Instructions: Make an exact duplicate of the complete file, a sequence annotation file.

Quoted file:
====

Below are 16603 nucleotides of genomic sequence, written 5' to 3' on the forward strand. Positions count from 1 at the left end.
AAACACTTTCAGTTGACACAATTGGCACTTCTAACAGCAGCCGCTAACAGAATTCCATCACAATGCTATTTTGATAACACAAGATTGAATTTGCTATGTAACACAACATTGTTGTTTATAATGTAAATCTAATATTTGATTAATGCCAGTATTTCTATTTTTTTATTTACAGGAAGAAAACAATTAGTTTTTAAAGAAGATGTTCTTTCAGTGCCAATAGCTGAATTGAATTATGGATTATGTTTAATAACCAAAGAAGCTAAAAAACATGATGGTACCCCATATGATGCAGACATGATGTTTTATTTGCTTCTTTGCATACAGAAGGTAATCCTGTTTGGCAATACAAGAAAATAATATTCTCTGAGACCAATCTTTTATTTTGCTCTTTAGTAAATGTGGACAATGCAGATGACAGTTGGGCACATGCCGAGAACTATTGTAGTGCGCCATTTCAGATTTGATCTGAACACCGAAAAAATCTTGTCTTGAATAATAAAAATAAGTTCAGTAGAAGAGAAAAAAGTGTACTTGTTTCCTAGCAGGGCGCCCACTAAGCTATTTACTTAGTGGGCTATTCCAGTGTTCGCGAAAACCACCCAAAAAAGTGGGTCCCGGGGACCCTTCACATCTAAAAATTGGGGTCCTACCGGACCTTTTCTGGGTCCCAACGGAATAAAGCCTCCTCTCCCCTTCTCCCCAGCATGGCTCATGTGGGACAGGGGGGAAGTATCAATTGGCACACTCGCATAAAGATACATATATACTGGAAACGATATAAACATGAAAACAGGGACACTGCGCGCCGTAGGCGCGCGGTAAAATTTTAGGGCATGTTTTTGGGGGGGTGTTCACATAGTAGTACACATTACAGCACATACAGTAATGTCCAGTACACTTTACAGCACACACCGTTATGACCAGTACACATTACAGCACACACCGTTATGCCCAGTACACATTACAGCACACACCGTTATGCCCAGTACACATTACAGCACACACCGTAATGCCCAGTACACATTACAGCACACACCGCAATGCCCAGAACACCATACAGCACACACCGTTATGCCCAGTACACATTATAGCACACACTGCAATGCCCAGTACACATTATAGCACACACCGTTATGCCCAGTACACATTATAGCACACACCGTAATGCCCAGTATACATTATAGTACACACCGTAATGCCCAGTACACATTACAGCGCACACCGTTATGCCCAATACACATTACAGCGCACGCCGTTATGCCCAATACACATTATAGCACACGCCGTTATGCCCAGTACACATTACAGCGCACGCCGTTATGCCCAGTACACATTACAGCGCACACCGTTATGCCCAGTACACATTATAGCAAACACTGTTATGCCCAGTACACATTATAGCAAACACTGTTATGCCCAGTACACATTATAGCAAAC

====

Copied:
Below are 16603 nucleotides of genomic sequence, written 5' to 3' on the forward strand. Positions count from 1 at the left end.
AAACACTTTCAGTTGACACAATTGGCACTTCTAACAGCAGCCGCTAACAGAATTCCATCACAATGCTATTTTGATAACACAAGATTGAATTTGCTATGTAACACAACATTGTTGTTTATAATGTAAATCTAATATTTGATTAATGCCAGTATTTCTATTTTTTTATTTACAGGAAGAAAACAATTAGTTTTTAAAGAAGATGTTCTTTCAGTGCCAATAGCTGAATTGAATTATGGATTATGTTTAATAACCAAAGAAGCTAAAAAACATGATGGTACCCCATATGATGCAGACATGATGTTTTATTTGCTTCTTTGCATACAGAAGGTAATCCTGTTTGGCAATACAAGAAAATAATATTCTCTGAGACCAATCTTTTATTTTGCTCTTTAGTAAATGTGGACAATGCAGATGACAGTTGGGCACATGCCGAGAACTATTGTAGTGCGCCATTTCAGATTTGATCTGAACACCGAAAAAATCTTGTCTTGAATAATAAAAATAAGTTCAGTAGAAGAGAAAAAAGTGTACTTGTTTCCTAGCAGGGCGCCCACTAAGCTATTTACTTAGTGGGCTATTCCAGTGTTCGCGAAAACCACCCAAAAAAGTGGGTCCCGGGGACCCTTCACATCTAAAAATTGGGGTCCTACCGGACCTTTTCTGGGTCCCAACGGAATAAAGCCTCCTCTCCCCTTCTCCCCAGCATGGCTCATGTGGGACAGGGGGGAAGTATCAATTGGCACACTCGCATAAAGATACATATATACTGGAAACGATATAAACATGAAAACAGGGACACTGCGCGCCGTAGGCGCGCGGTAAAATTTTAGGGCATGTTTTTGGGGGGGTGTTCACATAGTAGTACACATTACAGCACATACAGTAATGTCCAGTACACTTTACAGCACACACCGTTATGACCAGTACACATTACAGCACACACCGTTATGCCCAGTACACATTACAGCACACACCGTTATGCCCAGTACACATTACAGCACACACCGTAATGCCCAGTACACATTACAGCACACACCGCAATGCCCAGAACACCATACAGCACACACCGTTATGCCCAGTACACATTATAGCACACACTGCAATGCCCAGTACACATTATAGCACACACCGTTATGCCCAGTACACATTATAGCACACACCGTAATGCCCAGTATACATTATAGTACACACCGTAATGCCCAGTACACATTACAGCGCACACCGTTATGCCCAATACACATTACAGCGCACGCCGTTATGCCCAATACACATTATAGCACACGCCGTTATGCCCAGTACACATTACAGCGCACGCCGTTATGCCCAGTACACATTACAGCGCACACCGTTATGCCCAGTACACATTATAGCAAACACTGTTATGCCCAGTACACATTATAGCAAACACTGTTATGCCCAGTACACATTATAGCAAAC